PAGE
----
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Monday
May162011

Making economic sense of getting a bachelor's degree: What average people and college presidents say.

Every year there's an outcry about how much it costs.

Questioning the value of a college education is a cheap question to pose because almost to a person everyone who I've ever read on the subject says that it's too expensive, not worth the price people are asked to pay, and generally a waste of time and good money.  Well, now there's even more compelling evidence to believe that the complainers are, well, just that, complainers.

Today a study by the organization, Pew Social and Dremographic Trends, made public a study that looked at the subject of the value of higher education, Is college worth it?  College presidents, public assess value, quality and mission of higher education.  What it reveals is interesting...

The general public says it's rip-off--but is it correct?

On the on hand, a survey of the general public shows that a majority [57%] say that the U.S. higher education system fails to provide students with good value; an even greater percent [75%] say that college is too expensive for most American to afford.  

However, on the other hand, adults who actually have a four-year college degree believe that, on average, they earn $20,000 more annually as a result of having the degree!  [In fact, these estimates by the public are very close to the median "gap" reported by census data of the difference in yearly income between high school graduates and college grads:  $19,550.]  

But do the back-of-the-envelope calculations for yourself.

So which is it, a rip-off or a good deal?  If you "do the math," I say the answer is pretty obvious--it's a terrific deal from strictly an economic perspective!  Look at it this way...if a person has 40 years of a productive career and they earn--year after year an added $20,000 during those 40 years compared to someone who didn't graduate--that amounts to an extra, quick-and-dirty total of about $800,000 more than they'd get if they didn't go to college!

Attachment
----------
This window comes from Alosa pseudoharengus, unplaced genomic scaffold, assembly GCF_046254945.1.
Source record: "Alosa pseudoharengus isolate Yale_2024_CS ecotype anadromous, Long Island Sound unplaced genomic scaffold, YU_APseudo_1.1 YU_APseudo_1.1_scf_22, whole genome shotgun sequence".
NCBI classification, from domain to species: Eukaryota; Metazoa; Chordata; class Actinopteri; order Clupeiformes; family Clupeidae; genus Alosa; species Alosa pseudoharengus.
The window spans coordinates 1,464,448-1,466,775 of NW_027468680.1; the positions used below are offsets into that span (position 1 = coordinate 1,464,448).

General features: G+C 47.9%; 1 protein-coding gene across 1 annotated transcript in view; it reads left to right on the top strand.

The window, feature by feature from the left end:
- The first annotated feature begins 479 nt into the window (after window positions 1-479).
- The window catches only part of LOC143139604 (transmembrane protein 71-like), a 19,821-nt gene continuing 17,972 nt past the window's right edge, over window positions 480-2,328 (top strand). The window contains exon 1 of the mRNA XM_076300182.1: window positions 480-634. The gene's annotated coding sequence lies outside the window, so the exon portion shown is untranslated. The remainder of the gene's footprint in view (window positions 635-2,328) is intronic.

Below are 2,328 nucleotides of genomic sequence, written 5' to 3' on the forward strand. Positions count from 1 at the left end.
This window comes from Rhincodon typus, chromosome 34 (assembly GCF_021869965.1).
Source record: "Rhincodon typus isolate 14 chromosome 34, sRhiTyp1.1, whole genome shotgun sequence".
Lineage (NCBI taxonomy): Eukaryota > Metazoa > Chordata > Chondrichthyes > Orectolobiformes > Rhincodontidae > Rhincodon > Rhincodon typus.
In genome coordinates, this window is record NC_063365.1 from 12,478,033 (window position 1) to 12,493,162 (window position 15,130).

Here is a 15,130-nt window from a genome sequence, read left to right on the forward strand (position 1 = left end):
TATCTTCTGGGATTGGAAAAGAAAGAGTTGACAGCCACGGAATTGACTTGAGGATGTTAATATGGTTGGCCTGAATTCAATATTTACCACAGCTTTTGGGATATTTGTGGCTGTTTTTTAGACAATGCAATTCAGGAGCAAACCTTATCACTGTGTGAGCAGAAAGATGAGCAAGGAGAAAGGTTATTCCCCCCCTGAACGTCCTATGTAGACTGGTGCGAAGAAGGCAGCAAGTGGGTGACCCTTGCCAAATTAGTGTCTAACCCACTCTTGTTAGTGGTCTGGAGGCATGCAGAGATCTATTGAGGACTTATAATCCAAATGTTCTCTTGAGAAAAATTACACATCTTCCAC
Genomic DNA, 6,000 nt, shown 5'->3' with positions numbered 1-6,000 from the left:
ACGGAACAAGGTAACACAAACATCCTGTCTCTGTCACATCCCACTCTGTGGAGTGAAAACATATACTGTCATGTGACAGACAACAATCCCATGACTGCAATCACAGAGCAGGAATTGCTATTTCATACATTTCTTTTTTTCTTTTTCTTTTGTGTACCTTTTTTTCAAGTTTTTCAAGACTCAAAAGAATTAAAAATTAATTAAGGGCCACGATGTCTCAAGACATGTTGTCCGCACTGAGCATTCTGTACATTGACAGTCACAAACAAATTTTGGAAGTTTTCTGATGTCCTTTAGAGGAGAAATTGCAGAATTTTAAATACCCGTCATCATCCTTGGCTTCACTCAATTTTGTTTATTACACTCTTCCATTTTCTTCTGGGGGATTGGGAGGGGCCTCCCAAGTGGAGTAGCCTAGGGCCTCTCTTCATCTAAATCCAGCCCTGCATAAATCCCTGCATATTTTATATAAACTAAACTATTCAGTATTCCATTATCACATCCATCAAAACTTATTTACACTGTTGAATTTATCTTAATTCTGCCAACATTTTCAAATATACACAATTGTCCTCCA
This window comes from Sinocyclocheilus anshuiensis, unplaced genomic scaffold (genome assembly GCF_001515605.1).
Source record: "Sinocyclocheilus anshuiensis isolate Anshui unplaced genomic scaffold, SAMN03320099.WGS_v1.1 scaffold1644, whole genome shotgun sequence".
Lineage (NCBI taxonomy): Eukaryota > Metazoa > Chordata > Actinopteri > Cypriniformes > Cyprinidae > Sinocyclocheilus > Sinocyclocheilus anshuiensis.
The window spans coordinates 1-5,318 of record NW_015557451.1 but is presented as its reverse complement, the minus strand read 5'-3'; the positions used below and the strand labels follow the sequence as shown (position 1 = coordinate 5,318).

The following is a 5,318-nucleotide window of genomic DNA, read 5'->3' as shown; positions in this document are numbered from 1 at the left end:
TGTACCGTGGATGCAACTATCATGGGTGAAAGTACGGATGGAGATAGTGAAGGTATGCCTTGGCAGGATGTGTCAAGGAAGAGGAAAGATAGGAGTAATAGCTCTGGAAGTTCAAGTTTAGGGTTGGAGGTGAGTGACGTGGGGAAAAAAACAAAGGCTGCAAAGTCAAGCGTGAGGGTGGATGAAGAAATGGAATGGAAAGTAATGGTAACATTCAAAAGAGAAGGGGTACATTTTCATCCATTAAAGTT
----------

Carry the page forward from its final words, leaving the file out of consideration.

So the next question to be asked is this:  what does it cost to get the extra $800,000?  If it costs more [and let me add quickly, it doesn't] than that amount, i.e., $800,000--then it'd clearly be a bad deal.  But the reality is, it needn't even cost close to that to get a college degree, even from the fanciest, name-brand schools; it costs much less.  Indeed, for most college degrees the cost is substantially less than that.  

Many seem to think that college costs too much--and let's be honest, the reality is, it does cost a lot of money.  It costs a lot from the institution's perspective to render; it costs a lot for students to have to pay for as well.  But how could anyone think that something that was really cheap to provide would end up producing something of immense, substantial value?  Nothing else in life does that I know of, so why should it really be different here?

The problem is actually different than most people think.

In my opinion, the real problem we do have in the U.S. is a way to finance a college degree. We have social and economic mechanisms for the long-term financing of other big-ticket items like houses and cars and boats and second homes--but not a worthwhile college degree.  That's what makes paying for college seem so hard to pull off--you simply can't do it on a credit card or line of credit without loans and post-degree obligations.  

Clearly, we should work as a society on seeing that that problem is solved.  But necessarily making it cheaper is not the answer--and the Pew study seems to support this POV.  [By the way, there are other very interesting findings in the study; I strongly recommend you take a look if you care about higher education for yourself, your children, or our society in general.]
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Reader Comments (1)

You are correct in the value. Good information. How do you get more people to read and understand this. I hear complaints everyday about the cost of college.

May 18, 2011 | Unregistered CommenterKathy

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